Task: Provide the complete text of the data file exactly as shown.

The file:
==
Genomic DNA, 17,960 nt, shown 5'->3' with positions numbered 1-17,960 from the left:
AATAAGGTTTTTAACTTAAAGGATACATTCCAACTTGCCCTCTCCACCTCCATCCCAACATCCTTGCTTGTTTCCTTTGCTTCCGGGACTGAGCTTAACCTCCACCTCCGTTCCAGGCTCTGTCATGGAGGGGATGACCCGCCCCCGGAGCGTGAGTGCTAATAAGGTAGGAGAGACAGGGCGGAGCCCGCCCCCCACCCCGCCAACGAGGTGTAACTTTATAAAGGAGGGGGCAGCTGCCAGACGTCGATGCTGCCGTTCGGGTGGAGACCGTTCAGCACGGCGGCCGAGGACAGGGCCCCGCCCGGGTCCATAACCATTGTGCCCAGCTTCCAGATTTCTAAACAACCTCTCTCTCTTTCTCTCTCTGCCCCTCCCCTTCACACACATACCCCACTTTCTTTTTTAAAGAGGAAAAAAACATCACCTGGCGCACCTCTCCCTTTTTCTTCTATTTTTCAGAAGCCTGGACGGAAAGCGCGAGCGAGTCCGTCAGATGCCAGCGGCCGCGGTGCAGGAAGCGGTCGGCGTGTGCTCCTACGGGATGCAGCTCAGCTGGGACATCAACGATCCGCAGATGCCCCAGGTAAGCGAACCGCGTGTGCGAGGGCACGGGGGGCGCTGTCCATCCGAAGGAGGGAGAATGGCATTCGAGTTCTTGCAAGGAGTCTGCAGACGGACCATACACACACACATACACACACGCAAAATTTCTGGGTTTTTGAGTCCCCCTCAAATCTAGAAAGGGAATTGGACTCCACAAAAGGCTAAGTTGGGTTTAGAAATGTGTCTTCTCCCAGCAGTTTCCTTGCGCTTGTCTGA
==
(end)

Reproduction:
Genomic DNA, 17,960 nt, shown 5'->3' with positions numbered 1-17,960 from the left:
AATAAGGTTTTTAACTTAAAGGATACATTCCAACTTGCCCTCTCCACCTCCATCCCAACATCCTTGCTTGTTTCCTTTGCTTCCGGGACTGAGCTTAACCTCCACCTCCGTTCCAGGCTCTGTCATGGAGGGGATGACCCGCCCCCGGAGCGTGAGTGCTAATAAGGTAGGAGAGACAGGGCGGAGCCCGCCCCCCACCCCGCCAACGAGGTGTAACTTTATAAAGGAGGGGGCAGCTGCCAGACGTCGATGCTGCCGTTCGGGTGGAGACCGTTCAGCACGGCGGCCGAGGACAGGGCCCCGCCCGGGTCCATAACCATTGTGCCCAGCTTCCAGATTTCTAAACAACCTCTCTCTCTTTCTCTCTCTGCCCCTCCCCTTCACACACATACCCCACTTTCTTTTTTAAAGAGGAAAAAAACATCACCTGGCGCACCTCTCCCTTTTTCTTCTATTTTTCAGAAGCCTGGACGGAAAGCGCGAGCGAGTCCGTCAGATGCCAGCGGCCGCGGTGCAGGAAGCGGTCGGCGTGTGCTCCTACGGGATGCAGCTCAGCTGGGACATCAACGATCCGCAGATGCCCCAGGTAAGCGAACCGCGTGTGCGAGGGCACGGGGGGCGCTGTCCATCCGAAGGAGGGAGAATGGCATTCGAGTTCTTGCAAGGAGTCTGCAGACGGACCATACACACACACATACACACACGCAAAATTTCTGGGTTTTTGAGTCCCCCTCAAATCTAGAAAGGGAATTGGACTCCACAAAAGGCTAAGTTGGGTTTAGAAATGTGTCTTCTCCCAGCAGTTTCCTTGCGCTTGTCTGA